Last week, I heard Spencer Frye recount a tale of being hunted by a Haitian shaman and listened as Gwen O’Looney slurred through the tale of how she narrowly missed contracting cholera in Turkey.
Two weeks ago, a few enterprising story lovers hosted the inaugural “Rabbit Box,” a venue for Athens residents to spin a yarn before a small audience. Word must have gotten out, because the second meeting drew a crowd that filled The Globe’s second floor to the brim. I stood in the cramped walkway to the door as feet were stepped on and awkward side-ways glances were exchanged. The friction from the passing bodies, or perhaps simply from the accumulation of body heat, made the room almost unbearably stifling. At times, in order to see the speakers, it was necessary that I look through a sliver-thin window between someone’s head and the wall. My unfortunate location meant I kept knocking over the titular “Rabbit Box”—a cardboard box with a stuffed animal rabbit sitting whimsically on top. One person fretted that the floorboards would give in and proceeded to devise an escape plan. Another attendee told me later that stifling her vomit had required a conscious effort. It was a nearly intolerable environment, but almost everyone re-entered this infernal sardine can after the intermission. Why did we subject ourselves to this torture? Remarkably, it was simply for the joy of hearing a good story.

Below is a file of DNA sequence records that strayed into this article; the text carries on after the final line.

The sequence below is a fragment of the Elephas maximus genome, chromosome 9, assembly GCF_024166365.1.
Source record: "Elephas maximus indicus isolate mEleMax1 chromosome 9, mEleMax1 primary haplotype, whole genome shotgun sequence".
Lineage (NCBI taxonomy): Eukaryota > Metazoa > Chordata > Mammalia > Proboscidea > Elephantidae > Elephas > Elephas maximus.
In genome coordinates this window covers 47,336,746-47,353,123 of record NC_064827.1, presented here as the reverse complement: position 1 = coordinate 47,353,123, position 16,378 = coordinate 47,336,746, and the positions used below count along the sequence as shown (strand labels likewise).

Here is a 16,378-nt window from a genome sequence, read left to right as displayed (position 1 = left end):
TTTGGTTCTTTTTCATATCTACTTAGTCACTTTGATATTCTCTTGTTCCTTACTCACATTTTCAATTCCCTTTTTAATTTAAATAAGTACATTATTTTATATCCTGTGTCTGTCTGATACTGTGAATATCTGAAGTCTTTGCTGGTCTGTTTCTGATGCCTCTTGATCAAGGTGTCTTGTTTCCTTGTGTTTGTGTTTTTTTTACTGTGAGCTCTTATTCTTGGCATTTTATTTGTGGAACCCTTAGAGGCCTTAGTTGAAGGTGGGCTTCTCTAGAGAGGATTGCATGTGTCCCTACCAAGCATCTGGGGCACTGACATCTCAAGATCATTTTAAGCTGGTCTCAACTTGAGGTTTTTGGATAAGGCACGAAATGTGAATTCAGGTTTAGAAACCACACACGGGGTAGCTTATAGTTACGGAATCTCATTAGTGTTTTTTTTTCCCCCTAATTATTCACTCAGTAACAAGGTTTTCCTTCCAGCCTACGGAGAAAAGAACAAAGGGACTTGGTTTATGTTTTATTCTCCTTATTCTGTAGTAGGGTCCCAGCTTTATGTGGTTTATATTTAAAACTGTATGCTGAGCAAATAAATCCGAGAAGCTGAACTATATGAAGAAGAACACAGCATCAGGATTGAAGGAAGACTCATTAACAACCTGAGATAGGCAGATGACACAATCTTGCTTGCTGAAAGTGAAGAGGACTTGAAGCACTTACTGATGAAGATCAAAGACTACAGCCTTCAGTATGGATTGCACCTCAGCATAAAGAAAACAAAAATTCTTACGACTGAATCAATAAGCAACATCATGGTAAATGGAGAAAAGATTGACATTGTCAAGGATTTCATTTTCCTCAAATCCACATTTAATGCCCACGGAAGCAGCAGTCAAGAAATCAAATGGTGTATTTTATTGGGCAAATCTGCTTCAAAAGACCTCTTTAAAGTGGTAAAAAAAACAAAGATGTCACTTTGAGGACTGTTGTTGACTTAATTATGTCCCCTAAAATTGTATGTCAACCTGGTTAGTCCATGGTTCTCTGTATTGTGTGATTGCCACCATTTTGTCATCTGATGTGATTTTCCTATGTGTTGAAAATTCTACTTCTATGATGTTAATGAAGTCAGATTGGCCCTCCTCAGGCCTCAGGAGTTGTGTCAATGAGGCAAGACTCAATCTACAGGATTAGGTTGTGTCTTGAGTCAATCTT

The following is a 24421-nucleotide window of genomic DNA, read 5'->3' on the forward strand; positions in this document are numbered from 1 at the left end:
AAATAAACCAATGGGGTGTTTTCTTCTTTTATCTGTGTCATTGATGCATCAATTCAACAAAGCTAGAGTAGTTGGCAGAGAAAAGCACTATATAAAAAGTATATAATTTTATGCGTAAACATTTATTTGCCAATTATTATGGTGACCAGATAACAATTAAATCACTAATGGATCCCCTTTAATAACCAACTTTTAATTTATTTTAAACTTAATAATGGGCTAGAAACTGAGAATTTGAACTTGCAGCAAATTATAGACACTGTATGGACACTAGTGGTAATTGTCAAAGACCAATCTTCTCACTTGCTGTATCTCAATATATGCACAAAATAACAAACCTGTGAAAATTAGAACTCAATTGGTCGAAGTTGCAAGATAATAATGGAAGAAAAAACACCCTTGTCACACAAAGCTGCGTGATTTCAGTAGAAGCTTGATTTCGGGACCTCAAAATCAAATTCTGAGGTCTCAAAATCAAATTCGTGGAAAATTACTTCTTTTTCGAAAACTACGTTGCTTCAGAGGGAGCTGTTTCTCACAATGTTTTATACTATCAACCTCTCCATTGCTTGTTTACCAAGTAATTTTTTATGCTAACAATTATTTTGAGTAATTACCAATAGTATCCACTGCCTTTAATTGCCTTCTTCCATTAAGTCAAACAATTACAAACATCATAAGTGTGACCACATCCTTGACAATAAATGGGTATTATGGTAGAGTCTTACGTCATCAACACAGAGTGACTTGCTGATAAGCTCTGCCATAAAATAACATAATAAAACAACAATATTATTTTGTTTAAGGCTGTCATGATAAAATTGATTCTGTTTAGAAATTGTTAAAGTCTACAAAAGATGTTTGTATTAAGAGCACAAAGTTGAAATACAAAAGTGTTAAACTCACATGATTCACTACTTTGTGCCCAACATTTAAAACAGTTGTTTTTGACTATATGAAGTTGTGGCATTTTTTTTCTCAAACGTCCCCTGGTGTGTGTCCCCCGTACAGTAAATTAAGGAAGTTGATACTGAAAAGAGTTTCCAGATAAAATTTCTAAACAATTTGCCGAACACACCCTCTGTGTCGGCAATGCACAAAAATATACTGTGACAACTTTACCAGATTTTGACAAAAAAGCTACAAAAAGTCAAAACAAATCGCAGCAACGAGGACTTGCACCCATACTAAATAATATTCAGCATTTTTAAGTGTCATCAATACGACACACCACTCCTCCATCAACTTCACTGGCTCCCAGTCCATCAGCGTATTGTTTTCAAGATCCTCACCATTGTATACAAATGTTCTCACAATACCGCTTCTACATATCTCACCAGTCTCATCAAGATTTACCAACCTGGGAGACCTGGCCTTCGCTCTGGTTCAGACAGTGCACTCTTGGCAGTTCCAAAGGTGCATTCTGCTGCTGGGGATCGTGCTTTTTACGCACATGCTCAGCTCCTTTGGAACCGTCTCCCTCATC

Technology has made communication more efficient and more extensive than ever before. Social media allows its users to tell their stories to more people. We can delve into the depths of our personal histories and catch up with people that we otherwise would have lost contact with a longtime ago. Yet this convenience of communication comes at the cost of quality—a phenomenon exemplified by your father every time he asks you to actually call him, instead of merely posting “ur back doin ok?” on his Facebook wall.
By giving in to our lazy impulses and relying on texts and Facebook posts for communication, we have made the manner in which we relate to other people more truncated and impersonal; in effect, we have rendered storytelling obsolete. A good story cannot be distilled in a text message or a tweet. Jennifer Egan recently tested this idea by releasing her latest story via the @NewYorker handle in 140 character bursts. Egan felt the thriller genre would lend itself to the suspense of receiving the tweets gradually. Nonetheless, the story reads somewhat percussively and stiltedly, perhaps simply as a result of its experimental medium. On Twitter, any narrative longer than a clever pun or a quip about last week’s episode of “How I Met Your Mother” seems anachronistic.
A friend recently posed this question to me, (in person): Will there come a time when a parent will sit her kid down and say, “Son, the time has come for you to get a Facebook”?
In other words, will social media become such a crucial and natural life tool that it will inspire new coming of age rituals?
Of course, for many people storytelling is its own ritual, and serves important cultural purposes. Indeed, oral tradition dates back to man’s earliest beginnings. In Neil Gaiman’s Anansi’s Boys, the spider god of African legend achieves power over all living things through collecting the world’s stories.